Talk:The MLA Handbook for Writers of Research Papers

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Article creation in progress[edit]

This is being split off from the article MLA Style Manual. It deserves a separate article in Wikipedia. --NYScholar 08:01, 7 October 2007 (UTC)

Fair use rationale for Image:Mla cover.jpg[edit]

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Image:Mla cover.jpg is being used on this article. I notice the image page specifies that the image is being used under fair use but there is no explanation or rationale as to why its use in this Wikipedia article constitutes fair use. In addition to the boilerplate fair use template, you must also write out on the image description page a specific explanation or rationale for why using this image in each article is consistent with fair use.

Please go to the image description page and edit it to include a fair use rationale. Using one of the templates at Wikipedia:Fair use rationale guideline is an easy way to insure that your image is in compliance with Wikipedia policy, but remember that you must complete the template. Do not simply insert a blank template on an image page.

If there is other fair use media, consider checking that you have specified the fair use rationale on the other images used on this page. Note that any fair use images lacking such an explanation can be deleted one week after being tagged, as described on criteria for speedy deletion. If you have any questions please ask them at the Media copyright questions page. Thank you.

BetacommandBot (talk) 20:37, 2 January 2008 (UTC)

Updated the fair use rationale provided earlier by other(s) and also added that have done so to the image discussion page (as requested above by that Bot). --NYScholar (talk) 03:40, 5 January 2008 (UTC)

Inappropriate comments and questions deleted[edit]

Please see the top talkpage template; this talk page is not for discussion of MLA Style format; it is for discussion about how to improve this article on this subject. Editing the article is the subject of this talk page, not MLA format per se.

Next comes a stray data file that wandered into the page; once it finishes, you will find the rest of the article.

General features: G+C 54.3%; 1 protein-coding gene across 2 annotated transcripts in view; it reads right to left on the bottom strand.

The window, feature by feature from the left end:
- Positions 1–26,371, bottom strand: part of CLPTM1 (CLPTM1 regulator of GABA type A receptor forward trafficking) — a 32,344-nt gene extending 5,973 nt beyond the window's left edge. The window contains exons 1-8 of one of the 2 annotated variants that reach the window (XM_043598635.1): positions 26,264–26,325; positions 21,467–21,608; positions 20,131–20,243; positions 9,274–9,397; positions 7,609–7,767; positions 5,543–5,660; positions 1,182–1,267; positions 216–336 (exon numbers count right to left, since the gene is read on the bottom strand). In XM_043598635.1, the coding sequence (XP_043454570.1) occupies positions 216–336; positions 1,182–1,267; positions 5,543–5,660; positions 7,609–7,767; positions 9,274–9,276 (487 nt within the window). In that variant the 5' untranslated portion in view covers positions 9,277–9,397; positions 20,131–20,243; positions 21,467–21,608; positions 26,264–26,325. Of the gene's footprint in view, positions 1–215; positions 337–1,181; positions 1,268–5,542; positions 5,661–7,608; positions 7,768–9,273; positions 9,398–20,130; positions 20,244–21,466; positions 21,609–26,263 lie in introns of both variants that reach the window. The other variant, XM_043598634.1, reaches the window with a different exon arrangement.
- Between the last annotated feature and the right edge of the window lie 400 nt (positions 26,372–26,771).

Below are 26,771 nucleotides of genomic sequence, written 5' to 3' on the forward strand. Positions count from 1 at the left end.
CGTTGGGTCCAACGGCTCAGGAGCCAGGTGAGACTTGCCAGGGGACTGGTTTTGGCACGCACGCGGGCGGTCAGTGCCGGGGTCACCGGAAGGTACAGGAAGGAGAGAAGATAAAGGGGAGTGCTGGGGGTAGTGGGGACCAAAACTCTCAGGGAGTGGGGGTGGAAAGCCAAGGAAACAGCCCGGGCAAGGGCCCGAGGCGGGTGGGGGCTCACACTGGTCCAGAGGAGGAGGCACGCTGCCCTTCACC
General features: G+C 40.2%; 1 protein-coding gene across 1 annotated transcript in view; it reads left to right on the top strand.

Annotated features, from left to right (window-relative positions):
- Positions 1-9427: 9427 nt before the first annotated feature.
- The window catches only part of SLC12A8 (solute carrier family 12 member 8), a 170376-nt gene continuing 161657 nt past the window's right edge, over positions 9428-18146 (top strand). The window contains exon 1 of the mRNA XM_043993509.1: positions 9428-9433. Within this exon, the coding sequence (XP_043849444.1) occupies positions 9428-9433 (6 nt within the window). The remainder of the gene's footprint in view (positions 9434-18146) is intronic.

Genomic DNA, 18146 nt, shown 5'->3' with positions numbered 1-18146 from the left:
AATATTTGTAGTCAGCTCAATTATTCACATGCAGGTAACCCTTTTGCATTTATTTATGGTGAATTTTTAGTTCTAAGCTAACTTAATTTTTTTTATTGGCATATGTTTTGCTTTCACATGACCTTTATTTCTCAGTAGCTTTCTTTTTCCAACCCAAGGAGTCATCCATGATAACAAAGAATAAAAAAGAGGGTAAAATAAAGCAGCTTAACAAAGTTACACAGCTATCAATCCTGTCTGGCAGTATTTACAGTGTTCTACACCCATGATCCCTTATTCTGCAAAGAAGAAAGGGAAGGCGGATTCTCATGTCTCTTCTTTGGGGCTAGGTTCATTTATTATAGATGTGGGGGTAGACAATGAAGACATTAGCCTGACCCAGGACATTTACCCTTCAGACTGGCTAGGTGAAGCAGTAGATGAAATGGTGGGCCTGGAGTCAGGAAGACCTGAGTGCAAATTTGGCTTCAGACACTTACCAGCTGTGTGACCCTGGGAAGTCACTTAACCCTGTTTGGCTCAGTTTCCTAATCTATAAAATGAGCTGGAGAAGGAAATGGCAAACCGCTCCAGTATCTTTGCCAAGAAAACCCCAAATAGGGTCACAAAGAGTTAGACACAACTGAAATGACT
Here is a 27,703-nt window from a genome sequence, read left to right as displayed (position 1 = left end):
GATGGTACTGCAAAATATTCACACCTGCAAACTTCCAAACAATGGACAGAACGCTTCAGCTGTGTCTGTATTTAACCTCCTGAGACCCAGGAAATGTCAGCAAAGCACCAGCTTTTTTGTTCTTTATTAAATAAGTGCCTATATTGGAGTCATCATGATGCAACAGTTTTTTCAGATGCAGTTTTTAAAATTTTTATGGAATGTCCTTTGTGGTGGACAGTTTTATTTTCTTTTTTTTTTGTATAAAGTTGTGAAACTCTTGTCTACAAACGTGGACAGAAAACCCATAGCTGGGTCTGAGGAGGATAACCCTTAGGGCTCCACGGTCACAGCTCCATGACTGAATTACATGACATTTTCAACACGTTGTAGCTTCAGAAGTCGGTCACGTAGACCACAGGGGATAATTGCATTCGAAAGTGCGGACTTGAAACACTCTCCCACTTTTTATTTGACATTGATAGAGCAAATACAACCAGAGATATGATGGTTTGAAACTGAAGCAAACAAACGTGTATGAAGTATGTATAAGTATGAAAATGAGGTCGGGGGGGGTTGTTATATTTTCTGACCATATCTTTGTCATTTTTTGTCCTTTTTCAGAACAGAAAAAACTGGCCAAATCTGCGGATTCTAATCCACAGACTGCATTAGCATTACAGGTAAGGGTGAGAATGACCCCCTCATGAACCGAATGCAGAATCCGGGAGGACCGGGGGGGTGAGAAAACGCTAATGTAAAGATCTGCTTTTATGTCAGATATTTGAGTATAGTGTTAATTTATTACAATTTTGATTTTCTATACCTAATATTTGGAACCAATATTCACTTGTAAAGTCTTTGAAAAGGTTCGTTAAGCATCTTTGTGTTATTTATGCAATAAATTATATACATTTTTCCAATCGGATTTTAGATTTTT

I answered the signed question posed about italics vs. underlining to be helpful. Since then, I've deleted the question and my reply because they are not germane to this talk page, which is to be only about editing this article. [The deleted content can be found in the editing history.] I also deleted other inappropriate content which was unsigned. (See above re: need to use four tildes to sign, and date, comments in talk pages.) Other such questions that do not relate to the editing of the article are most likely going to be deleted too.

This talk page is not a message board or forum about MLA Style. Please scroll up and read the talk page headers and information linked in them about Wikipedia editing policies and guidelines. Thank you. --NYScholar (talk) 23:18, 6 June 2008 (UTC)

Essay format[edit]

The starting of an essay should look like this,

Name LastName Date Subject

      Start of paragraph. 7 spaces indention. 

     Next paragraph.  —Preceding unsigned comment added by (talk) 20:03, 5 March 2009 (UTC) 
The above unsigned posting by the anon IP has not been checked and verified and no source is given for the above information. Please check the actual 3rd ed. of the published MLA Handbook for current guidelines. Thank you. --NYScholar (talk) 00:56, 7 March 2009 (UTC)

Re: Recent editing history[edit]

For contexts of some recent editing, please see User talk:NYScholar/Archive 25#MLA. Thanks. --NYScholar (talk) 05:30, 9 March 2009 (UTC) [Updated link after archiving my own talk page. --NYScholar (talk) 10:14, 10 March 2009 (UTC)]

Specific examples[edit]

I question having the "Specific examples" section. It seems to skirt WP:NOTHOWTO, and whatever gets chosen to be exemplified seems a bit arbitrary at best. --Cybercobra (talk) 06:52, 9 March 2009 (UTC)

Several of the fully-developed articles listed in the Styles template (Template:Styles), such as APA style, and also the WP:MOS (see WP:MOS#Section management) give "examples"; it is part of the format and content of articles on Style guides in Wikipedia. Please examine editing policies as used in similar articles. These are all long-standing protocols in Wikipedia, it appears to me (from reading and editing these articles over several years, since 2005). Please seek administrative assistance if you have further questions of this kind. Thanks very much. --NYScholar (talk) 20:52, 9 March 2009 (UTC)

Given this additional explanation, I now agree. I do take some offense to your unnecessarily condescending tone however. --Cybercobra (talk) 21:19, 9 March 2009 (UTC)